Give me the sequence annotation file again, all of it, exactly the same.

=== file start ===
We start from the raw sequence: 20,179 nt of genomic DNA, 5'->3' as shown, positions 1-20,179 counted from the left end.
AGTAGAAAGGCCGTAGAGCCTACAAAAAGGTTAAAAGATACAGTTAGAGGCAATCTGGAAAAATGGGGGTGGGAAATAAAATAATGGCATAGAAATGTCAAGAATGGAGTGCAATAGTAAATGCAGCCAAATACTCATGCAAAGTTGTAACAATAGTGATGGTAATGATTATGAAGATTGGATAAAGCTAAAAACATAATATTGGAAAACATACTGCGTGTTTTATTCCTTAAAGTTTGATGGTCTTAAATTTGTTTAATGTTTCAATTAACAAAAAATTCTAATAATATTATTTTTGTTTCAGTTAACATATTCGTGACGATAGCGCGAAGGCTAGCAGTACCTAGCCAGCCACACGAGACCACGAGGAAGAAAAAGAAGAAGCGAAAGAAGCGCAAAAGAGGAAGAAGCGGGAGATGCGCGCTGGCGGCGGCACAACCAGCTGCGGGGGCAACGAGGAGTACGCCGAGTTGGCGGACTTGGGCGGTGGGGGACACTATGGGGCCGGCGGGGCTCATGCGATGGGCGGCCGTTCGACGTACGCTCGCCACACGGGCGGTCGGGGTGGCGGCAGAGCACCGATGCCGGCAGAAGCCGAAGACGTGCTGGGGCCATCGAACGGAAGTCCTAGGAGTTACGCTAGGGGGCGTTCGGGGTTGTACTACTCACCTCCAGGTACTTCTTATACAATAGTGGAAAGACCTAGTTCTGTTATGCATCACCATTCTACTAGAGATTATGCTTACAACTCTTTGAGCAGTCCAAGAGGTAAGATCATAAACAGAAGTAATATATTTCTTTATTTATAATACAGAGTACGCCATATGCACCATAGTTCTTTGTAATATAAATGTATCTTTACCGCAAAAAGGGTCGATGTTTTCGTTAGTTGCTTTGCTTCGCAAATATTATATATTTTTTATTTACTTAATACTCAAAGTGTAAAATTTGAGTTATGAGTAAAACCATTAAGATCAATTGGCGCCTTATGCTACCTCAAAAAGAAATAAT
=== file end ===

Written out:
We start from the raw sequence: 20,179 nt of genomic DNA, 5'->3' as shown, positions 1-20,179 counted from the left end.
AGTAGAAAGGCCGTAGAGCCTACAAAAAGGTTAAAAGATACAGTTAGAGGCAATCTGGAAAAATGGGGGTGGGAAATAAAATAATGGCATAGAAATGTCAAGAATGGAGTGCAATAGTAAATGCAGCCAAATACTCATGCAAAGTTGTAACAATAGTGATGGTAATGATTATGAAGATTGGATAAAGCTAAAAACATAATATTGGAAAACATACTGCGTGTTTTATTCCTTAAAGTTTGATGGTCTTAAATTTGTTTAATGTTTCAATTAACAAAAAATTCTAATAATATTATTTTTGTTTCAGTTAACATATTCGTGACGATAGCGCGAAGGCTAGCAGTACCTAGCCAGCCACACGAGACCACGAGGAAGAAAAAGAAGAAGCGAAAGAAGCGCAAAAGAGGAAGAAGCGGGAGATGCGCGCTGGCGGCGGCACAACCAGCTGCGGGGGCAACGAGGAGTACGCCGAGTTGGCGGACTTGGGCGGTGGGGGACACTATGGGGCCGGCGGGGCTCATGCGATGGGCGGCCGTTCGACGTACGCTCGCCACACGGGCGGTCGGGGTGGCGGCAGAGCACCGATGCCGGCAGAAGCCGAAGACGTGCTGGGGCCATCGAACGGAAGTCCTAGGAGTTACGCTAGGGGGCGTTCGGGGTTGTACTACTCACCTCCAGGTACTTCTTATACAATAGTGGAAAGACCTAGTTCTGTTATGCATCACCATTCTACTAGAGATTATGCTTACAACTCTTTGAGCAGTCCAAGAGGTAAGATCATAAACAGAAGTAATATATTTCTTTATTTATAATACAGAGTACGCCATATGCACCATAGTTCTTTGTAATATAAATGTATCTTTACCGCAAAAAGGGTCGATGTTTTCGTTAGTTGCTTTGCTTCGCAAATATTATATATTTTTTATTTACTTAATACTCAAAGTGTAAAATTTGAGTTATGAGTAAAACCATTAAGATCAATTGGCGCCTTATGCTACCTCAAAAAGAAATAAT